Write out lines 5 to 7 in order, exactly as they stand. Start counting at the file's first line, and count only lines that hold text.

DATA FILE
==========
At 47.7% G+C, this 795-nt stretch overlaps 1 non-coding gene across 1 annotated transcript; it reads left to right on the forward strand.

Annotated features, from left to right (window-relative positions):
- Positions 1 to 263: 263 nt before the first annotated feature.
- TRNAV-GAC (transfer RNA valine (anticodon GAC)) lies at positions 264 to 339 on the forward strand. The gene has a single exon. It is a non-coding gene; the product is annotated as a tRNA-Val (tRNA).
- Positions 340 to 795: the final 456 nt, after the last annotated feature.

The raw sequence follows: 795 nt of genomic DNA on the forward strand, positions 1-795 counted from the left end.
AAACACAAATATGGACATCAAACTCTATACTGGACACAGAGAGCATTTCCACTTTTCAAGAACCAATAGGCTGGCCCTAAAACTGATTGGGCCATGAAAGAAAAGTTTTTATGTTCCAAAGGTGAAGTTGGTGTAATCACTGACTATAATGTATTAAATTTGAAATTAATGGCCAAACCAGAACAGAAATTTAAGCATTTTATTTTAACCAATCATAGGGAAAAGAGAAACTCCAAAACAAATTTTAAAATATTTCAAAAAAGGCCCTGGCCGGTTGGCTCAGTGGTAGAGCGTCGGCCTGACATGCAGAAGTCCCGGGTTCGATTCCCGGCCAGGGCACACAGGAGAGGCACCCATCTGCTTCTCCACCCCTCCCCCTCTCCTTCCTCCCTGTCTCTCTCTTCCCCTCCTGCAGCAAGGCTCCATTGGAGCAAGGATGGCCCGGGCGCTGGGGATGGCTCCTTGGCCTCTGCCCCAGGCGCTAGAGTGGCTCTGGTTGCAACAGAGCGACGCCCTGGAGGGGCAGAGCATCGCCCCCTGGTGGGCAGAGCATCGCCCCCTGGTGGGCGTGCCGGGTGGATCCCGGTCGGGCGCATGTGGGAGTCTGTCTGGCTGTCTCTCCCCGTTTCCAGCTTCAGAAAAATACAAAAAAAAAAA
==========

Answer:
- Positions 340 to 795: the final 456 nt, after the last annotated feature.

The raw sequence follows: 795 nt of genomic DNA on the forward strand, positions 1-795 counted from the left end.
AAACACAAATATGGACATCAAACTCTATACTGGACACAGAGAGCATTTCCACTTTTCAAGAACCAATAGGCTGGCCCTAAAACTGATTGGGCCATGAAAGAAAAGTTTTTATGTTCCAAAGGTGAAGTTGGTGTAATCACTGACTATAATGTATTAAATTTGAAATTAATGGCCAAACCAGAACAGAAATTTAAGCATTTTATTTTAACCAATCATAGGGAAAAGAGAAACTCCAAAACAAATTTTAAAATATTTCAAAAAAGGCCCTGGCCGGTTGGCTCAGTGGTAGAGCGTCGGCCTGACATGCAGAAGTCCCGGGTTCGATTCCCGGCCAGGGCACACAGGAGAGGCACCCATCTGCTTCTCCACCCCTCCCCCTCTCCTTCCTCCCTGTCTCTCTCTTCCCCTCCTGCAGCAAGGCTCCATTGGAGCAAGGATGGCCCGGGCGCTGGGGATGGCTCCTTGGCCTCTGCCCCAGGCGCTAGAGTGGCTCTGGTTGCAACAGAGCGACGCCCTGGAGGGGCAGAGCATCGCCCCCTGGTGGGCAGAGCATCGCCCCCTGGTGGGCGTGCCGGGTGGATCCCGGTCGGGCGCATGTGGGAGTCTGTCTGGCTGTCTCTCCCCGTTTCCAGCTTCAGAAAAATACAAAAAAAAAAA